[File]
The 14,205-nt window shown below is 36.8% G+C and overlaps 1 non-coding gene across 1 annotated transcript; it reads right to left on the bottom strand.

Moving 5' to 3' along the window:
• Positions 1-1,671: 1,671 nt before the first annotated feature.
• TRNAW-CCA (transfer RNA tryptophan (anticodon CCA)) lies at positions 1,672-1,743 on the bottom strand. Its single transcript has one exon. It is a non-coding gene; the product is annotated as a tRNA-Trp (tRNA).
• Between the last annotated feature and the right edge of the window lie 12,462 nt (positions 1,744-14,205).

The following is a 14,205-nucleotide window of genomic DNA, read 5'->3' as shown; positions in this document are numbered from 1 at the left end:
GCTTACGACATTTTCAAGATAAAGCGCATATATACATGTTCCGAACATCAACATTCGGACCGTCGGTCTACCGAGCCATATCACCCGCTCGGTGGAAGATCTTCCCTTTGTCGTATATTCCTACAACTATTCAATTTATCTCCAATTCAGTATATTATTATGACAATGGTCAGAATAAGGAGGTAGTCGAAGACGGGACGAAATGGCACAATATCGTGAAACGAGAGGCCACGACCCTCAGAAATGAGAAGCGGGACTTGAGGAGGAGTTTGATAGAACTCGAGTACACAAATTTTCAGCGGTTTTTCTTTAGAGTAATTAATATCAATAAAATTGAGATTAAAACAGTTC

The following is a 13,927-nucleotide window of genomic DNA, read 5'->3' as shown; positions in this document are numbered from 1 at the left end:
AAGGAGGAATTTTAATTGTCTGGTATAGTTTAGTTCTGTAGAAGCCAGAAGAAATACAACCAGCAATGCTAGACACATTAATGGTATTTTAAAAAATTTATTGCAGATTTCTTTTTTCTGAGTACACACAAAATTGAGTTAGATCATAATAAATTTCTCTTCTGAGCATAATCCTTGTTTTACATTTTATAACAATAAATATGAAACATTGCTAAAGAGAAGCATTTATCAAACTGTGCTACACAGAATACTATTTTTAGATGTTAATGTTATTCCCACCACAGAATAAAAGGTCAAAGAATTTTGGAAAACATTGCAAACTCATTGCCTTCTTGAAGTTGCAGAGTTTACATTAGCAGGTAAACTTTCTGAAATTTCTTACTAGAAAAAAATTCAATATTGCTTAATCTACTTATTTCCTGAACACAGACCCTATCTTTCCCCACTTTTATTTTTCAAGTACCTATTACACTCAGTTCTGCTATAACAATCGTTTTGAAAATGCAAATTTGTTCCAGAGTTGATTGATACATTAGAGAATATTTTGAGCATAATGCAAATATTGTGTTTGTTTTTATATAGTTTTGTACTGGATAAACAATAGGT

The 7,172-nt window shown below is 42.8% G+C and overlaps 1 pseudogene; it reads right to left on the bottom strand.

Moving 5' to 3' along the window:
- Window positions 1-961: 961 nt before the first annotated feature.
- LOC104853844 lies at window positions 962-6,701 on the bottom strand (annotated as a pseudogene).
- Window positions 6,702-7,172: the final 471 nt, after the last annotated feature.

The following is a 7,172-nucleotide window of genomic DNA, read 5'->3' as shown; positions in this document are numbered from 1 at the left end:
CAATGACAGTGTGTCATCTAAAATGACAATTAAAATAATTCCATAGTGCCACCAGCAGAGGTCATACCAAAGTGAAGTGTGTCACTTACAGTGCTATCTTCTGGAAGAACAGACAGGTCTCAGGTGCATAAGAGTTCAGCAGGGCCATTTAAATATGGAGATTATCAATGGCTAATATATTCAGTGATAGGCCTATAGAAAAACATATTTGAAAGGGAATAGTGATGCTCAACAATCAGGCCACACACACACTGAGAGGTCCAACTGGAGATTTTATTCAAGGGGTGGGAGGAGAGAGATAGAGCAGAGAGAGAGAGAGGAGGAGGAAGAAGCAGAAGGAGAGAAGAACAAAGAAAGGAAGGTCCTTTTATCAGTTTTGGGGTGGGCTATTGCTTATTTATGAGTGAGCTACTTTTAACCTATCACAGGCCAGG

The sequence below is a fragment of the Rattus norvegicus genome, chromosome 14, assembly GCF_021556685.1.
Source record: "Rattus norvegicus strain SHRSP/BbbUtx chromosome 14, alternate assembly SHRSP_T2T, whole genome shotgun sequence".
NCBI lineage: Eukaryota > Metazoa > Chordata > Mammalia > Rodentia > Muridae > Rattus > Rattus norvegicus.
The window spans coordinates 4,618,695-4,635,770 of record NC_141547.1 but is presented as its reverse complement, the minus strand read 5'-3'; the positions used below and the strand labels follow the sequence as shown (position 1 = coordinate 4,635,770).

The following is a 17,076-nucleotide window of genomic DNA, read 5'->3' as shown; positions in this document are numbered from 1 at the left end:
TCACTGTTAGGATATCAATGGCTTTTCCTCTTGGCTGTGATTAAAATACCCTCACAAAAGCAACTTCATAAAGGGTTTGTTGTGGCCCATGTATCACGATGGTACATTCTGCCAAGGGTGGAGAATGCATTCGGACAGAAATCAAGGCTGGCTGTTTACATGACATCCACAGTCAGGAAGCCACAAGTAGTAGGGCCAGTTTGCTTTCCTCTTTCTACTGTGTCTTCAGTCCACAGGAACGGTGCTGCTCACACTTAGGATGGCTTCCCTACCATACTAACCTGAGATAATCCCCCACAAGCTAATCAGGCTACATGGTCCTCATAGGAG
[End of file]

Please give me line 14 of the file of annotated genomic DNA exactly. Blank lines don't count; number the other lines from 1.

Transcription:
- Window positions 6,702-7,172: the final 471 nt, after the last annotated feature.